Kind recommendations

By Marc Zao-Sanders

3 minute read

Kindness is at the heart of the recommendation. It’s one person saying to another, I see your situation and I think this thing can help you. That gets lost in an era of mass, computerised (and often low-quality) recommendations. But I’m talking about why, really, recommendations (and the members of the genus: suggestions, tips, hacks, help, advice, counsel) are offered in the first place. We’re able to make a good recommendation when:

  • we perceive a need
  • we know about something (or someone) that can help address that need
  • the beneficiary doesn’t have that knowledge.

 Reminding us of that, helps with the next question:

What makes a good or b

ad recommendation?

There are many examples of terrible recommendations. You probably have several in your inbox right now. The LinkedIn algorithms make them often. Even the likes of Twitter, Amazon and Netflix often make mediocre recommendations, dismissed by users without thought. In learning, the recommendations we get are worse still and for the most part devoid of love, kindness or intelligence. Made with minimal information about the user, they tend to be unspecific and unexplained; the same recommendations could have been (and probably were) sent to many other people in exactly this form.

Here’s a better recommendation. A couple of weeks ago, I was talking to a colleague. We were talking about travel vs settling down and he told me he wanted to buy a place and that he and his fiancee had just seen one at the weekend which they loved...but should they make an offer on the first place they saw? This reminded me of a problem described in a book I read last year. The book’s called Algorithms to Live By and the problem’s called the Optimal Stopping Problem. This is essentially about how to use maths to decide when to ‘settle’, be it for flat-to-rent, house-to-buy, parking space, life partner, etc. For me this is a perfect example of a good recommendation: I was able to perceive a need and knew something that might help address that need, a connection the beneficiaries weren’t able to make .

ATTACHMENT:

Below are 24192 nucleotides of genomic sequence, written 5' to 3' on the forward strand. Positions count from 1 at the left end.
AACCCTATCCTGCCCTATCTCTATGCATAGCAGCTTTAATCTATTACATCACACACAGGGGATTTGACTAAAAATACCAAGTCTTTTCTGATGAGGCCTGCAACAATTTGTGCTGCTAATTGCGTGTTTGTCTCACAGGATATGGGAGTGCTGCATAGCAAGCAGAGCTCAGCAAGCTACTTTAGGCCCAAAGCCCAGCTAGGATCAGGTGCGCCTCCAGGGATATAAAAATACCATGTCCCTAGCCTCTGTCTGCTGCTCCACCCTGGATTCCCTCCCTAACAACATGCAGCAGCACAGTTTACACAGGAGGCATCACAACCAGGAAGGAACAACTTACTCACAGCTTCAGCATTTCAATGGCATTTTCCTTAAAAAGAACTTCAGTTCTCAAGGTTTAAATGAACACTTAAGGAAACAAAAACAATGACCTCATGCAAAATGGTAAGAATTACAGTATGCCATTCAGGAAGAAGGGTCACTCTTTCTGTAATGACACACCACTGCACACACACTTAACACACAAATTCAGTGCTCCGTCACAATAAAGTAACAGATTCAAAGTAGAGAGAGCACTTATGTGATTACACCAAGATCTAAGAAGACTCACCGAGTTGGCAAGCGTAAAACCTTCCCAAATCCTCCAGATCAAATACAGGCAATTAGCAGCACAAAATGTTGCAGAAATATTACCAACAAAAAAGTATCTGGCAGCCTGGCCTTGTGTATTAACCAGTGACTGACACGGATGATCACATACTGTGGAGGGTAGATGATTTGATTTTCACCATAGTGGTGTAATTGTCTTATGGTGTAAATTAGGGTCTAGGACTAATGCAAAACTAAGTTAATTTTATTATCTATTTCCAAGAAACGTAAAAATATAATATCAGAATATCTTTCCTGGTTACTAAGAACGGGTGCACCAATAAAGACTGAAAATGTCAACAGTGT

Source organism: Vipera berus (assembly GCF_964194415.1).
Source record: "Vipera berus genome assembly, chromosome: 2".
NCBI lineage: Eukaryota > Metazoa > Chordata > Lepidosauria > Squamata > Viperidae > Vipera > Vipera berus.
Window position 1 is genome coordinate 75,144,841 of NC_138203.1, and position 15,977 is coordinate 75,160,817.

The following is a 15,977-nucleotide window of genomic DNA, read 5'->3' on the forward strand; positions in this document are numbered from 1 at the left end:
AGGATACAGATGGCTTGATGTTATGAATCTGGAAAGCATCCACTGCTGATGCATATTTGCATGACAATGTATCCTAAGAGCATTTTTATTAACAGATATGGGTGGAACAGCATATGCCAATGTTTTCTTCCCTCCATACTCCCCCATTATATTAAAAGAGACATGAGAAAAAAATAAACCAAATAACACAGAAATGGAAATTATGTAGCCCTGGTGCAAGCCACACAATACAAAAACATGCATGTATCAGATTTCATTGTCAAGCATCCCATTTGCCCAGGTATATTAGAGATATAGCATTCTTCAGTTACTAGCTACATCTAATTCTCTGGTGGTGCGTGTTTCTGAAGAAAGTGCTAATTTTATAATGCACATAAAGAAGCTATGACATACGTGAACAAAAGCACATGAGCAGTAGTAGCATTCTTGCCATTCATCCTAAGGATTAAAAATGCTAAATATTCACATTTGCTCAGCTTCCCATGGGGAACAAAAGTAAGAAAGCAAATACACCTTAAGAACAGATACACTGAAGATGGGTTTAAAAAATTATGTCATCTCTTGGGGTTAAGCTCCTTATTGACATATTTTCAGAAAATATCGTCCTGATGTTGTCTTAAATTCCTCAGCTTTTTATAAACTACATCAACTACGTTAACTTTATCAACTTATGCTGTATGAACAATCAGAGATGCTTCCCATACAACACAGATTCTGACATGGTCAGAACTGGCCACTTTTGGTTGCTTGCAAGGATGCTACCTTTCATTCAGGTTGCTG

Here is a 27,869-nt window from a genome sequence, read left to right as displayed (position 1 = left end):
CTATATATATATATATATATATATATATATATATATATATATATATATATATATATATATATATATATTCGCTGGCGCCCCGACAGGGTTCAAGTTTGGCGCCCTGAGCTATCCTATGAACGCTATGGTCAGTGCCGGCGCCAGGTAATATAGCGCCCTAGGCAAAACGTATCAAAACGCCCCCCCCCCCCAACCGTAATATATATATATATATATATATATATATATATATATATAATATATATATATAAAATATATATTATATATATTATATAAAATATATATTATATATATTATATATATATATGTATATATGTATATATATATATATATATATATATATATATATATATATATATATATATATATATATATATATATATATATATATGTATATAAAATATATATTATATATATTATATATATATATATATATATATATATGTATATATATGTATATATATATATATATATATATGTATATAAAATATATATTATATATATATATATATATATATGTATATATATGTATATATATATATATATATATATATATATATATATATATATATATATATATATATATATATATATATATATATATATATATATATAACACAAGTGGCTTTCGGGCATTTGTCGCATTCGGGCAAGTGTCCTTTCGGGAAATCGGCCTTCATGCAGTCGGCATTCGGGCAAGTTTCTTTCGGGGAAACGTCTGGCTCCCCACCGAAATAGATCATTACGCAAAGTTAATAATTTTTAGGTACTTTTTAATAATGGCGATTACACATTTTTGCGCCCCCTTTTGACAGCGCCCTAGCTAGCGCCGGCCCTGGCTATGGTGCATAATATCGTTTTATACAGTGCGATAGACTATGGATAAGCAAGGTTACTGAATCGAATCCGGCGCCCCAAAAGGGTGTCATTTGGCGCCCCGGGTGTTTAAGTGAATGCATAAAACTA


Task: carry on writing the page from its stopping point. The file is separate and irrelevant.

Breaking it down

Over the past few months, I’ve become especially interested in the links we as a company share (mostly on Slack and email). We’re very good at finding stuff out. We’re also pretty good at sharing it. But we can be a lot better at making the recommendation effective (and kind). A lot of our shares are literally just a pasted url. That, of course, is vital. But more helpful are these four contextualising Ws:

  • What it is, summarised. A salient excerpt may be even more effective.
  • Who, specifically, might find it interesting. Probably not everyone will.
  • Why might it be interesting for that person / those people (and the more detail the better, not just at job role level but because you happen to know Cindy’s looking for video editing software that might do X, or Naomi’s writing an article about Y)
  • And all of these contribute to a fourth factor - from Whom the recommendation comes. If you rate the recommender, you’re more likely to take the recommendation.

Note that these require the recommender to have engaged with the content him/herself. Sadly, ludicrously, often absent.

Recommendations made with love, care and kindness (ie the 4 Ws above) get more engagement and do more net good (despite taking longer to post) than just pasted urls to everyone. I’d much rather make fewer recommendations which made an impact than lots which are largely ignored. You’ve probably (subconsciously) noticed this already; the LinkedIn reposts with no contextualising commentary rarely attract much attention in the form of Likes, Comments or clicks. Though it’s easy to fire off a recommendation in seconds these days, a good recommendation takes a few minutes to make; it’s an artisanal activity.

Love, care and kindness is one - fanciful perhaps - way of looking at recommendations. Another is just that they’re personalized, ie designed to meet someone’s individual requirements. Recommendations that are carefully personalized in order to be useful are more likely to be acted on. This word - personalized - has been tainted in recent years with the broad brush of technology and mass communications. This is a result of high-quantity, bad-quality personalization, not personalization per se. Intelligent, kind personalization (mostly from person to person) is still beautiful. We must do as much as is humanlypossible to get the right stuff to the right people.

Get better at it, help people more. For us, our job is to bottle that human thinking process and emulate it through technology, which includes our AI stack, magpie. And this is a quintessential artificial intelligence project: building technology to learn from, copy and try to improve on human...recommendations.


Find other articles like this

This post is part of a series that my colleagues and I at Filtered are working on. It’s broadly about how recommendations help us to make sense of all the content clutter, especially in learning. Have a look at our other posts here.

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We’ve recently launched a free new community for L&D professionals on Slack. Every Tuesday we’ll be holding live discussions at 4 PM GMT on topics including virtual classrooms, content curation, artificial intelligence and more.

Intelligent learning recommendations

Last year we launched a new tool to provide personalized learning experiences for L&D and HR professionals called globalfilter for L&D. It's an online recommendation engine with over 200 high-quality learning assets to read, watch, practice and apply for our industry. Click on the link above to try it out, or trial our version with 500+ assets for all professions here.




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